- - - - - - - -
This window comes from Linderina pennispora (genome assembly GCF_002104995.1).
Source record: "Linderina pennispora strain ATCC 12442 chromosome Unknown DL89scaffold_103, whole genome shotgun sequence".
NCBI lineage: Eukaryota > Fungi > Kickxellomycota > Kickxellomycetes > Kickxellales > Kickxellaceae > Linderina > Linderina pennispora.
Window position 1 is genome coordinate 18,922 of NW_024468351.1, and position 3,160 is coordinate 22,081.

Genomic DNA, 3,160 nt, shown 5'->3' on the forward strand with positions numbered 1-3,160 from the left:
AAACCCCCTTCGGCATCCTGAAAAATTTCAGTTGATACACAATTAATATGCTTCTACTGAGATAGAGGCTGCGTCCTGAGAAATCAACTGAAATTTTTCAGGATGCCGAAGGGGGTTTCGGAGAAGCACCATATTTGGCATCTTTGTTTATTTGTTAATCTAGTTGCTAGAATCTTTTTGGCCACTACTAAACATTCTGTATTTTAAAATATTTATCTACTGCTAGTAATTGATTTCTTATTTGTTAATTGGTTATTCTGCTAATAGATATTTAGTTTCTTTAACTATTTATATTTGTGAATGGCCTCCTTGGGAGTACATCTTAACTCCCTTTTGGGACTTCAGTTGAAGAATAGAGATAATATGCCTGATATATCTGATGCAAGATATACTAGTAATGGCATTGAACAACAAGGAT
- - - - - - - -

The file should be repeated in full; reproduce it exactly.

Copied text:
This window comes from Linderina pennispora (genome assembly GCF_002104995.1).
Source record: "Linderina pennispora strain ATCC 12442 chromosome Unknown DL89scaffold_103, whole genome shotgun sequence".
NCBI lineage: Eukaryota > Fungi > Kickxellomycota > Kickxellomycetes > Kickxellales > Kickxellaceae > Linderina > Linderina pennispora.
Window position 1 is genome coordinate 18,922 of NW_024468351.1, and position 3,160 is coordinate 22,081.

Genomic DNA, 3,160 nt, shown 5'->3' on the forward strand with positions numbered 1-3,160 from the left:
AAACCCCCTTCGGCATCCTGAAAAATTTCAGTTGATACACAATTAATATGCTTCTACTGAGATAGAGGCTGCGTCCTGAGAAATCAACTGAAATTTTTCAGGATGCCGAAGGGGGTTTCGGAGAAGCACCATATTTGGCATCTTTGTTTATTTGTTAATCTAGTTGCTAGAATCTTTTTGGCCACTACTAAACATTCTGTATTTTAAAATATTTATCTACTGCTAGTAATTGATTTCTTATTTGTTAATTGGTTATTCTGCTAATAGATATTTAGTTTCTTTAACTATTTATATTTGTGAATGGCCTCCTTGGGAGTACATCTTAACTCCCTTTTGGGACTTCAGTTGAAGAATAGAGATAATATGCCTGATATATCTGATGCAAGATATACTAGTAATGGCATTGAACAACAAGGAT